This is the time of year that insurers have to put their cards on the table for next year. Since by now, ACA was going to be wildly successful, the ACA was to phase out the guarantee of Federal money if actuarial projections wildly understated actual costs. Now with two years of data, there is no reason to need “risk corridors” since the data on who will enroll and how much they cost is no longer so speculative. It’s time to set the premiums at levels reflecting actual costs.
United Healthcare has already folded their hand in NC. Cigna has volunteered to fill the void, but only over in the Research Triangle counties which have access to Duke Medical Center. Blue Cross would like another 18% and suggests they may selectively drop out county by county. Connecticut based Aetna expects to keep writing policies. They are acquiring Humana and previously acquired Coventry in 2013.
Lack of competition is never a good thing. If it looks like Donald Trump is going to win, health insurers will become even more reluctant to take risks. I suspect that in the event everyone pulls out or Republicans totally defund Obamacare, things will revert back to state run assigned risk pools under HIPAA which will leave me trapped in North Carolina – but that’s OK.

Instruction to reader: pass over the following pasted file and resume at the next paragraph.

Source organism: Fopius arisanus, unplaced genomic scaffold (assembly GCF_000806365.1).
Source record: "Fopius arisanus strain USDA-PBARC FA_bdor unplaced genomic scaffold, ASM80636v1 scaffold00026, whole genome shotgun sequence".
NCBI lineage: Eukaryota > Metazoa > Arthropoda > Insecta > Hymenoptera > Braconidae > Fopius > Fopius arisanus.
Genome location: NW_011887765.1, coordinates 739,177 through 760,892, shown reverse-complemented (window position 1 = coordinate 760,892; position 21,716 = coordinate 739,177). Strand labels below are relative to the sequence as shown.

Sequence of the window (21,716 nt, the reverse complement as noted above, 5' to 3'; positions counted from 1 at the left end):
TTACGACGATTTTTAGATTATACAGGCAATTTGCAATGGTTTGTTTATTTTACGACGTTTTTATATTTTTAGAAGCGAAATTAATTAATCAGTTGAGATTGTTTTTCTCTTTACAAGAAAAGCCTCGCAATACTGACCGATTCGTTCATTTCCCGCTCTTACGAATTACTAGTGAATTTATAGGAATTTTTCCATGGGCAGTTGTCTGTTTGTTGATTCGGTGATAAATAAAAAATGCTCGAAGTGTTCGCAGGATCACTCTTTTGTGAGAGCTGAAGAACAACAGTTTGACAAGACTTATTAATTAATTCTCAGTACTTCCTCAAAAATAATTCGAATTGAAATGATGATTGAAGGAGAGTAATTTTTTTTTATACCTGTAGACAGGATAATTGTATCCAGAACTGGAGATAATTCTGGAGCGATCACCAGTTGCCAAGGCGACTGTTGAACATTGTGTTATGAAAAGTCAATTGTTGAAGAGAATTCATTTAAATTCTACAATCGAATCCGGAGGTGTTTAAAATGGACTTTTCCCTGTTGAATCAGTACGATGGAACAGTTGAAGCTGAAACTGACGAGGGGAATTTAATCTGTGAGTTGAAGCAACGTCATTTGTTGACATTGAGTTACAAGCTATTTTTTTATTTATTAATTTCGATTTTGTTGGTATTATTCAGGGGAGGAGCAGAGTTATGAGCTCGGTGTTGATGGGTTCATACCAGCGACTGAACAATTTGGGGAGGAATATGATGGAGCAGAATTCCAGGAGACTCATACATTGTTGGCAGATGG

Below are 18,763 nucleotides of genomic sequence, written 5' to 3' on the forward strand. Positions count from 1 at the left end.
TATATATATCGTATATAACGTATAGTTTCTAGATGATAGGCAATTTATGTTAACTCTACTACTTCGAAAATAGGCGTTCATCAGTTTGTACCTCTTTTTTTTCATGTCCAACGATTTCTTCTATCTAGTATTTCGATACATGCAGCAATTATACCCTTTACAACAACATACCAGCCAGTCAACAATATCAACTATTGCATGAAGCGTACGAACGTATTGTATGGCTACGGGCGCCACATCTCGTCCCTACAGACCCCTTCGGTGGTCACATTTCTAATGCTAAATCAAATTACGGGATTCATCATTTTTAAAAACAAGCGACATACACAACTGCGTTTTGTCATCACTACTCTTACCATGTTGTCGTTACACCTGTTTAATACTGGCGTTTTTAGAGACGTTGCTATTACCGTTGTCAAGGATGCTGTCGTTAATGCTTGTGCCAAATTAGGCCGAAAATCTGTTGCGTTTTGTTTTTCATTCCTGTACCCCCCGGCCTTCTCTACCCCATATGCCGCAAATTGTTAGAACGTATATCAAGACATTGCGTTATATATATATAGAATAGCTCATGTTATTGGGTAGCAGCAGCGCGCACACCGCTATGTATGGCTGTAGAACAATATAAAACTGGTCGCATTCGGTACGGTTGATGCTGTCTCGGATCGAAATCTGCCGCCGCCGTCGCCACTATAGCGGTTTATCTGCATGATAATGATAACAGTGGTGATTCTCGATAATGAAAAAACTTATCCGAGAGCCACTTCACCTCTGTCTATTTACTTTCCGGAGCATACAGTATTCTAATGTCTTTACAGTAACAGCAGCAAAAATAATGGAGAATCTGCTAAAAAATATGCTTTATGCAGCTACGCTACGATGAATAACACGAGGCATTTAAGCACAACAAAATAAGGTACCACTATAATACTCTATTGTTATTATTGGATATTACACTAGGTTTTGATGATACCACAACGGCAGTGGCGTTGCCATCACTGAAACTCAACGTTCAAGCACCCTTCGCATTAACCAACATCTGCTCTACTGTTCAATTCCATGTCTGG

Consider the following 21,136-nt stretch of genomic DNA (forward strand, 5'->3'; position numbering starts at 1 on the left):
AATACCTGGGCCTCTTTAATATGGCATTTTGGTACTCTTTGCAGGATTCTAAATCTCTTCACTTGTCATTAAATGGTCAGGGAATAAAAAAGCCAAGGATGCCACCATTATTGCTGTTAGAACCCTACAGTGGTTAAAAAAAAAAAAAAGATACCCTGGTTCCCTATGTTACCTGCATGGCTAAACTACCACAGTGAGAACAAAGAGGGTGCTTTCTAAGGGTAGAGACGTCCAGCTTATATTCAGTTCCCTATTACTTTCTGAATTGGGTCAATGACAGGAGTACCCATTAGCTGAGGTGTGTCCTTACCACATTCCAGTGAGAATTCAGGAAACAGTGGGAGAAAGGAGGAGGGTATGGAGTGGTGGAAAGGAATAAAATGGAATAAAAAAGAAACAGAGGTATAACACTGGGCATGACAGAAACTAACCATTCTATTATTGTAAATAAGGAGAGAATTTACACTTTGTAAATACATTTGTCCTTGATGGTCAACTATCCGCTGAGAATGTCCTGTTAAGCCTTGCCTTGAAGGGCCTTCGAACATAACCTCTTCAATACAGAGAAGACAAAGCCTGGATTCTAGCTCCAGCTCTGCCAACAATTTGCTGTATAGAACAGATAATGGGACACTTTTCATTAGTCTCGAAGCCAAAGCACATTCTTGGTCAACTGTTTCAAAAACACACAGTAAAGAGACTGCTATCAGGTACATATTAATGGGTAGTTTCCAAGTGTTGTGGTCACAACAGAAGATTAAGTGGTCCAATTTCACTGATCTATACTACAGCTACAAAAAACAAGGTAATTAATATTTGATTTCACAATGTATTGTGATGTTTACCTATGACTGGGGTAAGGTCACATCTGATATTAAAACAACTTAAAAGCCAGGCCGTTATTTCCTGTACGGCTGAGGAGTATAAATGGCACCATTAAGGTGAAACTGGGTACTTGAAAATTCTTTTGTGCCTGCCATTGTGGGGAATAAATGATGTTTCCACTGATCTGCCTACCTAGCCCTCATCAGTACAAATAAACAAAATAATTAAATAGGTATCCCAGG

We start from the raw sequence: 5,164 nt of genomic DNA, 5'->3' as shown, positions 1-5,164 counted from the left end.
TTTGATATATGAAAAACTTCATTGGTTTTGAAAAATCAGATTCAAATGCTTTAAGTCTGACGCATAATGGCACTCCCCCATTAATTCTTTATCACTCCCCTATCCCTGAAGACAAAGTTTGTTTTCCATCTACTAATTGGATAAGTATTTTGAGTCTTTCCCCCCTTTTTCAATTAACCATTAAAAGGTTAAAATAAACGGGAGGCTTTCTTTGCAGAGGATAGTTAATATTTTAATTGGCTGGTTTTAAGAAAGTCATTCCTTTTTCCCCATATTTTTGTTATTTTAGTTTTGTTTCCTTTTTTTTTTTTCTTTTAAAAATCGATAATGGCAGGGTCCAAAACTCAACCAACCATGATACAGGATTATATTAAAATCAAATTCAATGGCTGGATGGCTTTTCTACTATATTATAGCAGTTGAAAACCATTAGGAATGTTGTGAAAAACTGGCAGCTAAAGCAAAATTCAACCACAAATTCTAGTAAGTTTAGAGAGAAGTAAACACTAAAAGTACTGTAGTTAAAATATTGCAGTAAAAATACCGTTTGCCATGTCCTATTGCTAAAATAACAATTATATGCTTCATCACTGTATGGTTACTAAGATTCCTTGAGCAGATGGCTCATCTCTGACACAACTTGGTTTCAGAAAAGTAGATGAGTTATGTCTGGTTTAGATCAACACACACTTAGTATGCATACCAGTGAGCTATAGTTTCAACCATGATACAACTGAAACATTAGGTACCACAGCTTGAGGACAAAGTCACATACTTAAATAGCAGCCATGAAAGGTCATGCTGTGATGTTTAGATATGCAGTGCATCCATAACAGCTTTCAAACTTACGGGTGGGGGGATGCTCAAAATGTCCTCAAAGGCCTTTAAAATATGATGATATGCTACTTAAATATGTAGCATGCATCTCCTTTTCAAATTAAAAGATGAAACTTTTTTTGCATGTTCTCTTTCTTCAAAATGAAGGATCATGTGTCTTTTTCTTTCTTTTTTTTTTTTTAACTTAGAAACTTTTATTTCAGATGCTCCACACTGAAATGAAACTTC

It’s just the premiums will probably go up to $2,000 a month for the remaining 4 years until Medicare eligibility. With my 2016 Cadillac United Healthcare policy, it’s June and my medical expenses YTD are currently $0.00. That might change, but I’m reluctant to find out all the things wrong with me – racking up new pre-existing conditions to scare insurers away in a post Obamacare apocalypse. I sincerely appreciate the people already on Medicare wanting to dismember the ACA. Perhaps I will be able to return the favor some day.